As defined by the Federal Bureau Investigation (FBI), white-collar crimes are “characterized by deceit, concealment, or violation of trust and are not dependent on the application or threat of physical force or violence.” White-collar criminal offenses can be charged at both the state and federal levels, and they can be among the most complex types of legal cases. In this article, our white-collar crime lawyer in Chicago provides a guide to some of the most common white-collar criminal charges and the associated penalties in Illinois.
Six of the Most Common White Collar Criminal Charges and Penalties in Illinois
- Identity Theft
In recent years, identity theft has become a more common criminal charge. Under Illinois identity theft law (720 ILCS 5/16-30), the crime of identity theft occurs when someone uses that sensitive personally-identifying information of another in order to commit fraud. Some examples include falsely obtaining credit, money, goods, or services. Identity theft is a felony criminal offense in Illinois. Though, the severity of the charge will depend on the specific circumstances, including the value of the credit, money, goods, or services that were illegally obtained.
The Penalties: When identity theft is charged as a Class 4 felony ($300 or less), the crime carries a maximum penalty of four years in prison. When identity theft is charged as a Class X felony ($100,000 or more), a conviction can carry 6 to 30 years in prison.
- Credit Card Fraud
In Illinois, credit card fraud occurs when a person unlawfully uses or accesses credit in order to make an unauthorized purchase. Depending on the specific nature of the allegations, credit card fraud in Illinois can either be charged as a misdemeanor offense or a felony offense.
The Penalties: Counterfeit credit card use may be charged as a Class A misdemeanor offense carrying maximum penalties of 1 year in prison, 2 years probation, and a $2,500 fine. Though, Class 4 felony credit card fraud can carry penalties of up to three years in prison and a $25,000 fine.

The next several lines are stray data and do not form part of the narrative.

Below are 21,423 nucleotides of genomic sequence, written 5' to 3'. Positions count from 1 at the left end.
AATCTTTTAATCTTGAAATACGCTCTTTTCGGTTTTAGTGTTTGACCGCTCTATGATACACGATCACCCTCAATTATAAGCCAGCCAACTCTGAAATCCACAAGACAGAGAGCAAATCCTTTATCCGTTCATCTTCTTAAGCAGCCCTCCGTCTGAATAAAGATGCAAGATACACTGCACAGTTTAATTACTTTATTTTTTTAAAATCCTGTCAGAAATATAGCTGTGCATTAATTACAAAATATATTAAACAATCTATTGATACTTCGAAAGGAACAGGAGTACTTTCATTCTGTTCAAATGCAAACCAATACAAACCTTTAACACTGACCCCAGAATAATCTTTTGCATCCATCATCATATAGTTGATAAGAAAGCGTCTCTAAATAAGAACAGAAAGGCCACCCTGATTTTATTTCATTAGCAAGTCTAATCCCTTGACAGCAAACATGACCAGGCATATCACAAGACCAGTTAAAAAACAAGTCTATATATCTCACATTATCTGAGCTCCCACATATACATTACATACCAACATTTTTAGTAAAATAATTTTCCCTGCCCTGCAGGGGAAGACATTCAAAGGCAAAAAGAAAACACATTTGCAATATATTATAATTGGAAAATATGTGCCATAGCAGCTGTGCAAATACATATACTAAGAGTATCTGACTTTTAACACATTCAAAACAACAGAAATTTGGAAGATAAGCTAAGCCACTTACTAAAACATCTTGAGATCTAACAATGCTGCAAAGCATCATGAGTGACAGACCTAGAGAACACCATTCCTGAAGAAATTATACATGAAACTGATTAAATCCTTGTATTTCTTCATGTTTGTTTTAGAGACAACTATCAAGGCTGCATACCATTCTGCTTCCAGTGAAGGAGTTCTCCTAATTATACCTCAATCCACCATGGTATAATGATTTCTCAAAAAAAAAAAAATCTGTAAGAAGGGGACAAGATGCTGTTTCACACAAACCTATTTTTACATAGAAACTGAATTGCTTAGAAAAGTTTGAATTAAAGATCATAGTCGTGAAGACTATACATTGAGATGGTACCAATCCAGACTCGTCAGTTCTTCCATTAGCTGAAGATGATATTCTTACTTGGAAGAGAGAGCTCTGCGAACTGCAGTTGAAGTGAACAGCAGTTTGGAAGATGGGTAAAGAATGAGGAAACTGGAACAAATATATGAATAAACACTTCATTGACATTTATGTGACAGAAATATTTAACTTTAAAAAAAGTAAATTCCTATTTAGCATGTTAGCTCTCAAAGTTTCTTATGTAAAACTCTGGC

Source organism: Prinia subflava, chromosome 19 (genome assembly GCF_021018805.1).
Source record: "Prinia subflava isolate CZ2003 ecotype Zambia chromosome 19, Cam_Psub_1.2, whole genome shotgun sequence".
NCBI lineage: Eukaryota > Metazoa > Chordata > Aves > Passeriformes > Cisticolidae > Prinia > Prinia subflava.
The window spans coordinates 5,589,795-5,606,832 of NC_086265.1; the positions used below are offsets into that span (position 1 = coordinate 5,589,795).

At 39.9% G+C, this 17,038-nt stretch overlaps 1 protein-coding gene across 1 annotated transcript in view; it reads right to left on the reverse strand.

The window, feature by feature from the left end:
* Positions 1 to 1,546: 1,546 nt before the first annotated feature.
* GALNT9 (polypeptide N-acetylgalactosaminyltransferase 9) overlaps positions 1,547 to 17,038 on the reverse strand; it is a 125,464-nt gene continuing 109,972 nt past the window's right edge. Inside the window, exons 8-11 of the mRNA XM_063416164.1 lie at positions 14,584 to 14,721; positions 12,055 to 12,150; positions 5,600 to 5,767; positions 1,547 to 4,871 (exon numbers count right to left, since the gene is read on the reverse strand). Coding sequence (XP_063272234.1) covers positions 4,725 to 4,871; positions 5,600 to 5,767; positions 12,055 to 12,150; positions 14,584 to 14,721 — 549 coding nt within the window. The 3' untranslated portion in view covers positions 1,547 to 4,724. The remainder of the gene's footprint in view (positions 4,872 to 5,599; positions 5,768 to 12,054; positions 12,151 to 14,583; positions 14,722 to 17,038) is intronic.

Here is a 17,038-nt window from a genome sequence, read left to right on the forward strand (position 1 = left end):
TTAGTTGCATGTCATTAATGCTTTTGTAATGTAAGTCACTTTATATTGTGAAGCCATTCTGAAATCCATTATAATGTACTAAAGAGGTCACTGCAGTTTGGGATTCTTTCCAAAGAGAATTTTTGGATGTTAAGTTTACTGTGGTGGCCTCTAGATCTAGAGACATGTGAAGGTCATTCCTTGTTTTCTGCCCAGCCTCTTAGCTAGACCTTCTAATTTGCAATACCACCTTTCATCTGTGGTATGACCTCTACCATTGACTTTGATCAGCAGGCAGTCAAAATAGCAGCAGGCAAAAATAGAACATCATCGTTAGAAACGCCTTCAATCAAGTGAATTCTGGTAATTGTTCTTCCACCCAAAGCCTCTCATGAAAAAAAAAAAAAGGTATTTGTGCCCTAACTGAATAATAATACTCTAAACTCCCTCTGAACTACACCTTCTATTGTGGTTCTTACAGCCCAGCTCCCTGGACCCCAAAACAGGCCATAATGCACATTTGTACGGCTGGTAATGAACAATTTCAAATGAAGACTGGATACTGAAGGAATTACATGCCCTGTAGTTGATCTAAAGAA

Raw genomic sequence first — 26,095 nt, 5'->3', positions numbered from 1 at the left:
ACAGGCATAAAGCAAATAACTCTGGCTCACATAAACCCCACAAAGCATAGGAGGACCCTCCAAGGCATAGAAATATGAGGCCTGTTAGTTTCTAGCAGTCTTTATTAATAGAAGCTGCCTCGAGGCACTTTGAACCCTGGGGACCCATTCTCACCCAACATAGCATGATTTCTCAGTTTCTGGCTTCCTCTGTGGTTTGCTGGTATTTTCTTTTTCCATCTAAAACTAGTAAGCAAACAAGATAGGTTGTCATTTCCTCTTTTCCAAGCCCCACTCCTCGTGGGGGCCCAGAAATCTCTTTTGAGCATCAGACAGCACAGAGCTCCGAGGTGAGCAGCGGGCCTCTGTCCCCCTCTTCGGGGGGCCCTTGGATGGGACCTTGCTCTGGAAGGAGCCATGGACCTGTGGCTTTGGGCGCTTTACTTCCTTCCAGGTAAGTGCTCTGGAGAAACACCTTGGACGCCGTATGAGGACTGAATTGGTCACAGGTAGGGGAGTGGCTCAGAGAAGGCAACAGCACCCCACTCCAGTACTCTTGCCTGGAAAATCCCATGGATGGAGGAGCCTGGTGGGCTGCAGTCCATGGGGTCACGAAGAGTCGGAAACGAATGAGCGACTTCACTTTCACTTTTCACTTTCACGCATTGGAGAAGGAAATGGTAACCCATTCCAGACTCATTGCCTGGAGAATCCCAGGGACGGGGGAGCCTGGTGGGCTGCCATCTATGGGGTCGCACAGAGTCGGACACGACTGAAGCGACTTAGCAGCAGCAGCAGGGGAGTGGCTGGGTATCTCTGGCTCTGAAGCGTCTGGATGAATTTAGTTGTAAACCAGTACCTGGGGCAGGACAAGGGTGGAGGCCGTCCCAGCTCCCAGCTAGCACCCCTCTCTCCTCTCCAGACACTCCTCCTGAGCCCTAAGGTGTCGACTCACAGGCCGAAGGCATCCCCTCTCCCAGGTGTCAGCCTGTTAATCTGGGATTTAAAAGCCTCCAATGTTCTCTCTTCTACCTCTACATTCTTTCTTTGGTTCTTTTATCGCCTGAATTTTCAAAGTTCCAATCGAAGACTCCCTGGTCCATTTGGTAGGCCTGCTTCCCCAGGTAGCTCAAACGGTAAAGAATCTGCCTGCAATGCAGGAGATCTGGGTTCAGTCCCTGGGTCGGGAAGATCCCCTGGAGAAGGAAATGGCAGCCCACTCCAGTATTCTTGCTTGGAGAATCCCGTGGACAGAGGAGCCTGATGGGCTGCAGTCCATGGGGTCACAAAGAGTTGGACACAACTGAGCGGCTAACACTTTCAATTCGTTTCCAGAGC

Forgery occurs when a person knowingly makes a fake document or knowingly alters a document in an unauthorized manner in order to commit a fraudulent act. Under Illinois forgery law (720 ILCS 5/17-3 (a)), forgery can be charged as a Class A misdemeanor, Class 4 felony, or Class 3 felony. Most often, a forgery offense in the state is charged as a Class 3 felony. A Class 3 felony is the most serious of the three classifications.
The Penalties: Forgery can carry very serious criminal penalties in Illinois. When forgery is charged as a Class 3 felony offense, it carries penalties of 2 to 3 years in prison, probation, a $25,000 fine, and payment of full financial restitution to the affected parties.
The crime of embezzlement occurs when a person takes advantage of a privileged position of trust in order to steal money or misappropriate funds or assets. In many embezzlement cases, the allegations are that a person took money or property from their employer without authorization. Though, the employer-employee relationship is not a required element. Under Illinois state law (720 ILCS 5/16-1(b)), a non-employee in a position of trust may be charged with embezzlement.